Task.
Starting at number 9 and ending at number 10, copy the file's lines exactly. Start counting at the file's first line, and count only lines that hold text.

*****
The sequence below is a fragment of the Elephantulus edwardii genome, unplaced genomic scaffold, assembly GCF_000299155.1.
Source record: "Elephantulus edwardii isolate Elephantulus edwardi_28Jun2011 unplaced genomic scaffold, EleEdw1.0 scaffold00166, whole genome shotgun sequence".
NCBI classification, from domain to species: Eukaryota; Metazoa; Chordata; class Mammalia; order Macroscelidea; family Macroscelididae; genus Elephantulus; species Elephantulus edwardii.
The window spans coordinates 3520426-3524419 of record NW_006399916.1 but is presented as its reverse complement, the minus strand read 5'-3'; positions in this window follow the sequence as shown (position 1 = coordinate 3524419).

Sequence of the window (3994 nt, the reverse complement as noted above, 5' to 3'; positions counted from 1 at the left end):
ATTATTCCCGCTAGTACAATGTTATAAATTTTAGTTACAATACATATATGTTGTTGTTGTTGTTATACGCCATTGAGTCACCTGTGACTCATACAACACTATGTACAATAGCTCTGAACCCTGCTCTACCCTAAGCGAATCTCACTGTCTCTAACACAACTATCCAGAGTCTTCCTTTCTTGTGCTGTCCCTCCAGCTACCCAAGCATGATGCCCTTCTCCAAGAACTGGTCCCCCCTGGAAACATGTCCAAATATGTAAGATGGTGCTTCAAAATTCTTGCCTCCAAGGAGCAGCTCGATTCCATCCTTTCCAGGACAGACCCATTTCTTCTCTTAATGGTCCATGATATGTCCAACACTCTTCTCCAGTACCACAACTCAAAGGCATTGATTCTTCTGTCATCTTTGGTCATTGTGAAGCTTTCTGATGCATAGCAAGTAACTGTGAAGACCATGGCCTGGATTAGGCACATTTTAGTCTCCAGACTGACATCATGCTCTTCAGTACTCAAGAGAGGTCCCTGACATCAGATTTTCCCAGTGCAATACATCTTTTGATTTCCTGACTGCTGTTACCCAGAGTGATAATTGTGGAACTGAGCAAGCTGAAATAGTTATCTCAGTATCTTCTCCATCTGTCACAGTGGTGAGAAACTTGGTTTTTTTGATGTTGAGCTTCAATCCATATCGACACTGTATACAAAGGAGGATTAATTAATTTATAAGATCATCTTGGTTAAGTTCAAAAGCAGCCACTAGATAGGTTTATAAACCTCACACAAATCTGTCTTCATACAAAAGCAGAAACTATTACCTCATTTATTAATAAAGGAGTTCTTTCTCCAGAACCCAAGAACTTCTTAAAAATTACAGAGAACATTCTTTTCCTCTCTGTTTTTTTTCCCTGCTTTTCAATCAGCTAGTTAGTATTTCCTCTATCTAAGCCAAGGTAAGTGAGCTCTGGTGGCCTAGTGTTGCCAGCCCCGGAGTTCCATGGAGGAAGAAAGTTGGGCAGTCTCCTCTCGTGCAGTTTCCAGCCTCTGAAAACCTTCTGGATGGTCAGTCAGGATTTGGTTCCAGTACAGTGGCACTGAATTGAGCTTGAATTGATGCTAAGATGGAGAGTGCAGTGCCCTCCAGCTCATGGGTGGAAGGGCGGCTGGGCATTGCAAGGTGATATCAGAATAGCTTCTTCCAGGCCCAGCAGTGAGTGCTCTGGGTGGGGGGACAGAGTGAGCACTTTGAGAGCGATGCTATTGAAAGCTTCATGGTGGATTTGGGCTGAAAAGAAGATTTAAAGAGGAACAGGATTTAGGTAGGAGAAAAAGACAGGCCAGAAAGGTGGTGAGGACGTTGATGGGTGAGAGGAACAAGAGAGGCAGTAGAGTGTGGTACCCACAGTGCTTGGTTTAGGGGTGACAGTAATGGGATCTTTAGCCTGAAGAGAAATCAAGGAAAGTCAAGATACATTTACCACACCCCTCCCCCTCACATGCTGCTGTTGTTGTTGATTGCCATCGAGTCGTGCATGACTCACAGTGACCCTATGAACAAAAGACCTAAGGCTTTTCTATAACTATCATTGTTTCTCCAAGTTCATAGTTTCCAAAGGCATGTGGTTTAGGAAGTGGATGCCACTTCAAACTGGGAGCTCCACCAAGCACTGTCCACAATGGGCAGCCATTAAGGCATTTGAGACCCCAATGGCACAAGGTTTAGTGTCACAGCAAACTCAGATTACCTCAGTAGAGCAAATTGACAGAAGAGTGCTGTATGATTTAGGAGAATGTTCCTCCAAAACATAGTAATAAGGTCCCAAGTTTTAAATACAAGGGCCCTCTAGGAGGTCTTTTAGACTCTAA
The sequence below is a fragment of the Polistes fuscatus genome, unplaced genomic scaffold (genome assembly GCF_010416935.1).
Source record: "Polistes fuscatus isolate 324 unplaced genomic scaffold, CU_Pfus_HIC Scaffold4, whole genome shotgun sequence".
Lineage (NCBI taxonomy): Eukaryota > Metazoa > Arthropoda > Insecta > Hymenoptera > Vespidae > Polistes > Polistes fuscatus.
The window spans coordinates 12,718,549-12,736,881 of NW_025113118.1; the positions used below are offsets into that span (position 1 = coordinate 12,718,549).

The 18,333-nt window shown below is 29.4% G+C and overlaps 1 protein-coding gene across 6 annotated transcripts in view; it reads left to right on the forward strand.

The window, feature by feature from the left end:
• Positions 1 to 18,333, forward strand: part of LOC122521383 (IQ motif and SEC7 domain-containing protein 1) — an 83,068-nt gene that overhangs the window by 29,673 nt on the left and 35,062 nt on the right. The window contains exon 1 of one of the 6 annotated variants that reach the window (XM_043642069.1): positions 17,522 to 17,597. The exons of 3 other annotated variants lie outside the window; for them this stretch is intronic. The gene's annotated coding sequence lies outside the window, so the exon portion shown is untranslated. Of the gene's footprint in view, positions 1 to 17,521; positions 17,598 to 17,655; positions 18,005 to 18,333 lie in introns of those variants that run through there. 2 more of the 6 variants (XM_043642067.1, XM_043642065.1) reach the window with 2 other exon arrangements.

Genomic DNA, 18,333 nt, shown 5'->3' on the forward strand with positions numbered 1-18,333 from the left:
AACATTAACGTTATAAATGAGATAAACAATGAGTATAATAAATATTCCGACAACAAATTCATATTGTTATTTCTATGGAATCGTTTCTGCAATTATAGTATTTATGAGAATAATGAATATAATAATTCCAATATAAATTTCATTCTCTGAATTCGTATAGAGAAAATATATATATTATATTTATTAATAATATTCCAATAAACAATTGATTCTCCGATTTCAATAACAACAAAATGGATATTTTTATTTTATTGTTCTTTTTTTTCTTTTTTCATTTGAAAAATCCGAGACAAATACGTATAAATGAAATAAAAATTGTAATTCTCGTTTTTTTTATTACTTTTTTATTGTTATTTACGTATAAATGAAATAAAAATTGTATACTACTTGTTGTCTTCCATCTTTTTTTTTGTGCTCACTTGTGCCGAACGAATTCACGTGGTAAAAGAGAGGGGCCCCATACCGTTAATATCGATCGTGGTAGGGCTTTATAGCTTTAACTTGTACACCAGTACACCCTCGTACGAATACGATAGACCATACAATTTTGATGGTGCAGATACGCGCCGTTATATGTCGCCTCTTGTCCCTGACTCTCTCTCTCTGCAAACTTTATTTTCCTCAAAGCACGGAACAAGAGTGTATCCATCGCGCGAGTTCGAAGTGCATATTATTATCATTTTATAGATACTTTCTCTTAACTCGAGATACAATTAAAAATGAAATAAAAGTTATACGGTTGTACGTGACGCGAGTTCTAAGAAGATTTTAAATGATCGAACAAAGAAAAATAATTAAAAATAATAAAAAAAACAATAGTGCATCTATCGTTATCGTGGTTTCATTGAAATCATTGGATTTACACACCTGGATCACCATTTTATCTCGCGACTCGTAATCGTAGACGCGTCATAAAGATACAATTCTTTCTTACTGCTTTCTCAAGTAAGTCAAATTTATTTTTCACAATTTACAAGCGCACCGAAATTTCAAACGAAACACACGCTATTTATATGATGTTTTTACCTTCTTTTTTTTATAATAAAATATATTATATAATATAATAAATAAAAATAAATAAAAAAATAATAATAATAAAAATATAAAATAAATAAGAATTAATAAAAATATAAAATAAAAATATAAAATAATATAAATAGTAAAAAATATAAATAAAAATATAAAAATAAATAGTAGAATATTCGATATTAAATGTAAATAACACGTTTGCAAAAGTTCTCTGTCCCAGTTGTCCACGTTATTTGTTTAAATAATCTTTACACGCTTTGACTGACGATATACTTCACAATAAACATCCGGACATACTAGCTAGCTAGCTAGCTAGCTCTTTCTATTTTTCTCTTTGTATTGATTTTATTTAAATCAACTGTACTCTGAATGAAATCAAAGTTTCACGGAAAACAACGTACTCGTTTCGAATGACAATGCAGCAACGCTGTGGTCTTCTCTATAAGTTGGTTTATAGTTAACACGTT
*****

Lineage (NCBI taxonomy): Eukaryota > Metazoa > Arthropoda > Insecta > Hymenoptera > Vespidae > Polistes > Polistes fuscatus.
The window spans coordinates 12,718,549-12,736,881 of NW_025113118.1; the positions used below are offsets into that span (position 1 = coordinate 12,718,549).